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This question already has an answer here:

Is there a simple generally accepted explanation for single photon interference?

Does each photon interact with or see both slits?

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marked as duplicate by G. Smith, John Rennie quantum-mechanics May 26 at 8:19

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  • $\begingroup$ What do you mean by “single photon interference”? $\endgroup$ – G. Smith May 25 at 21:19
  • $\begingroup$ Young's two-slit experiment, one photon at a time ,interference pattern detected over time. $\endgroup$ – Mart May 26 at 8:16
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    $\begingroup$ Possible duplicate of Double Slit experiment with just one photon or electron $\endgroup$ – John Rennie May 26 at 8:19
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    $\begingroup$ The "top" current theory is called quantum mechanics. You might have heard of it. $\endgroup$ – Emilio Pisanty May 26 at 14:32
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If you are talking about the double slit experiment, then it is a misconception that it is done with just a single photon. It is done with a single photon shot at the screen one at a time, repeated many times. The interference pattern is built by many photons.

Now there are two mentioning of interference on this site, usually with photons and the double slit experiment:

  1. the interference pattern itself, that is built up by many photons, shot one at a time. The reason for the pattern in this case is that the photons' are emitted by the same experimental setup laser (or other lightsource), and their wavefunctions entanglement is described mostly the same way as per QM, thus the same characteristics for the photons shot after each other will make them entangle with the slits and the whole system (photons and slits) will cause the photons' landing positions on the screen to show the same pattern, some bright areas, where the photons are landing that created constructive interference and a dark areas where you see no photons land because those created destructive interference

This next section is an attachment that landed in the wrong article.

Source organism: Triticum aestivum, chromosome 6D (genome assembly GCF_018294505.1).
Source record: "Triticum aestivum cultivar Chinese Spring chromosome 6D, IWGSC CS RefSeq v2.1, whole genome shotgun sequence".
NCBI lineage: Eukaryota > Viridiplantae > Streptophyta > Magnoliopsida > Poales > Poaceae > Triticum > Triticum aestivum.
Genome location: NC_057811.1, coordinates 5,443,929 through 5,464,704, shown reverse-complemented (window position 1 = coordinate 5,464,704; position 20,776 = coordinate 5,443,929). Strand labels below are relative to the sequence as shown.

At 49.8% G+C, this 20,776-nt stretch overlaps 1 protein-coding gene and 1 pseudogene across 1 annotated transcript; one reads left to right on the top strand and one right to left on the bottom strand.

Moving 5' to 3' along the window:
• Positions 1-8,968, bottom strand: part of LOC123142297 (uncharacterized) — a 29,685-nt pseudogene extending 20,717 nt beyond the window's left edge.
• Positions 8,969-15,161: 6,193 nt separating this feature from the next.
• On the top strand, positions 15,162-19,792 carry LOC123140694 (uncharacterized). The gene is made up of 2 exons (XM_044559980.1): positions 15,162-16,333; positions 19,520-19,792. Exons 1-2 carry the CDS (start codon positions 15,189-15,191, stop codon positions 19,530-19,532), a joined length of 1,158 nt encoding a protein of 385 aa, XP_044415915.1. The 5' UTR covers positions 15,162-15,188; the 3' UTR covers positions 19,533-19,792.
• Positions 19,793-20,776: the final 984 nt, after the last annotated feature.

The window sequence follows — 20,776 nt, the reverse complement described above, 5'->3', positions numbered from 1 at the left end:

2. the interference of the single photon that is shot at a time, meaning that the photon's partial waves travel through both slits and then after the slits these partial waves interfere with each other. Now this interference can be constructive, meaning a bright spot on the screen, meaning that a real photon reached the screen and interacted with the screens atoms. This interference can be desctructive too, where the partial waves of the photon interfere so that they basically annihilate the photon as a real particle itself, which would have landed on the (theoretically) dark area. But it does not land on the screen at all, and does not interact with the screen's atoms at all, because it was annihilated on the fly. Particles can be annihilated by their antiparticles, and the photon happens to be its own antiparticle.

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  • $\begingroup$ maybe you can add this link $\endgroup$ – santimirandarp May 25 at 21:41
  • $\begingroup$ didn't know about the last part of point 2. that's crazy $\endgroup$ – santimirandarp May 25 at 21:49
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    $\begingroup$ Crazy, and also not correct. There has never been an observation of two photons annihilating each other. $\endgroup$ – S. McGrew May 25 at 21:55
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    $\begingroup$ Point 2 is deeply wrong, photons are never "annihilated on the fly", and destructive interference has nothing to do with some photonic analog of particle-antiparticle annihilation. $\endgroup$ – Mitchell Porter May 25 at 21:57
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    $\begingroup$ Typically, "annihilation" refers to the conversion of, e.g., an electron and a positron into a pair of photons. Destructive interference is a completely different (classical) phenomenon. In the double-slit experiment, a single photon is representable as a spread-out wave that passes through both slits. A single photon does not produce an observable interference pattern. The interference pattern is only observed when a large number of photons are detected - whether "all at once" or one at a time. $\endgroup$ – S. McGrew May 26 at 0:57

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